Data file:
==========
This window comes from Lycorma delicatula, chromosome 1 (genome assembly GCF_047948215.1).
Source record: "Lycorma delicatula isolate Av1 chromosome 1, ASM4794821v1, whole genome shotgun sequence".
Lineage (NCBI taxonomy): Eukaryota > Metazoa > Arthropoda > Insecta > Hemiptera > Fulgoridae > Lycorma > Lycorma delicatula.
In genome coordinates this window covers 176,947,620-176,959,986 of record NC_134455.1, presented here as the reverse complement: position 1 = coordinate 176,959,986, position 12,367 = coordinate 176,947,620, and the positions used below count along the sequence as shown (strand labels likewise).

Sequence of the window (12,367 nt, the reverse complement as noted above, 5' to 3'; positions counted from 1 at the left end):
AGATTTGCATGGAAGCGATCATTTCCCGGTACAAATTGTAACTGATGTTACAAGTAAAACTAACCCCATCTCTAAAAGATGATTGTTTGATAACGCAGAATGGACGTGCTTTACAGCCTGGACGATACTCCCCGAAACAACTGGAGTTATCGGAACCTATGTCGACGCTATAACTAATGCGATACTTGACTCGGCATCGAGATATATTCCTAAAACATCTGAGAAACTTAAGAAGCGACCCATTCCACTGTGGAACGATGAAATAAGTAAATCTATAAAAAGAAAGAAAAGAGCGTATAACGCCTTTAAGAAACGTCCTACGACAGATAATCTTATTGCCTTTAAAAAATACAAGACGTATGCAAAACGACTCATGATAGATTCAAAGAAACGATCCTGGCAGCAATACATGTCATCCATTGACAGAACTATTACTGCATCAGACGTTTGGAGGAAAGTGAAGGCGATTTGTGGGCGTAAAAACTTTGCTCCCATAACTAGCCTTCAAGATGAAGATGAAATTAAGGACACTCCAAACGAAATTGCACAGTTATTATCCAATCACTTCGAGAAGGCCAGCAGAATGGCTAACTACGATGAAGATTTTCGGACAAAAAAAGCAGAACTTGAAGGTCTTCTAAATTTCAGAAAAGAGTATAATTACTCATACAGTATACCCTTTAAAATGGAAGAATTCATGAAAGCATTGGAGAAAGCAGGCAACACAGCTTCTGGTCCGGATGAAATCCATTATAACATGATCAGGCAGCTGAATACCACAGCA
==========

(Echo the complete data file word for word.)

This window comes from Lycorma delicatula, chromosome 1 (genome assembly GCF_047948215.1).
Source record: "Lycorma delicatula isolate Av1 chromosome 1, ASM4794821v1, whole genome shotgun sequence".
Lineage (NCBI taxonomy): Eukaryota > Metazoa > Arthropoda > Insecta > Hemiptera > Fulgoridae > Lycorma > Lycorma delicatula.
In genome coordinates this window covers 176,947,620-176,959,986 of record NC_134455.1, presented here as the reverse complement: position 1 = coordinate 176,959,986, position 12,367 = coordinate 176,947,620, and the positions used below count along the sequence as shown (strand labels likewise).

Sequence of the window (12,367 nt, the reverse complement as noted above, 5' to 3'; positions counted from 1 at the left end):
AGATTTGCATGGAAGCGATCATTTCCCGGTACAAATTGTAACTGATGTTACAAGTAAAACTAACCCCATCTCTAAAAGATGATTGTTTGATAACGCAGAATGGACGTGCTTTACAGCCTGGACGATACTCCCCGAAACAACTGGAGTTATCGGAACCTATGTCGACGCTATAACTAATGCGATACTTGACTCGGCATCGAGATATATTCCTAAAACATCTGAGAAACTTAAGAAGCGACCCATTCCACTGTGGAACGATGAAATAAGTAAATCTATAAAAAGAAAGAAAAGAGCGTATAACGCCTTTAAGAAACGTCCTACGACAGATAATCTTATTGCCTTTAAAAAATACAAGACGTATGCAAAACGACTCATGATAGATTCAAAGAAACGATCCTGGCAGCAATACATGTCATCCATTGACAGAACTATTACTGCATCAGACGTTTGGAGGAAAGTGAAGGCGATTTGTGGGCGTAAAAACTTTGCTCCCATAACTAGCCTTCAAGATGAAGATGAAATTAAGGACACTCCAAACGAAATTGCACAGTTATTATCCAATCACTTCGAGAAGGCCAGCAGAATGGCTAACTACGATGAAGATTTTCGGACAAAAAAAGCAGAACTTGAAGGTCTTCTAAATTTCAGAAAAGAGTATAATTACTCATACAGTATACCCTTTAAAATGGAAGAATTCATGAAAGCATTGGAGAAAGCAGGCAACACAGCTTCTGGTCCGGATGAAATCCATTATAACATGATCAGGCAGCTGAATACCACAGCA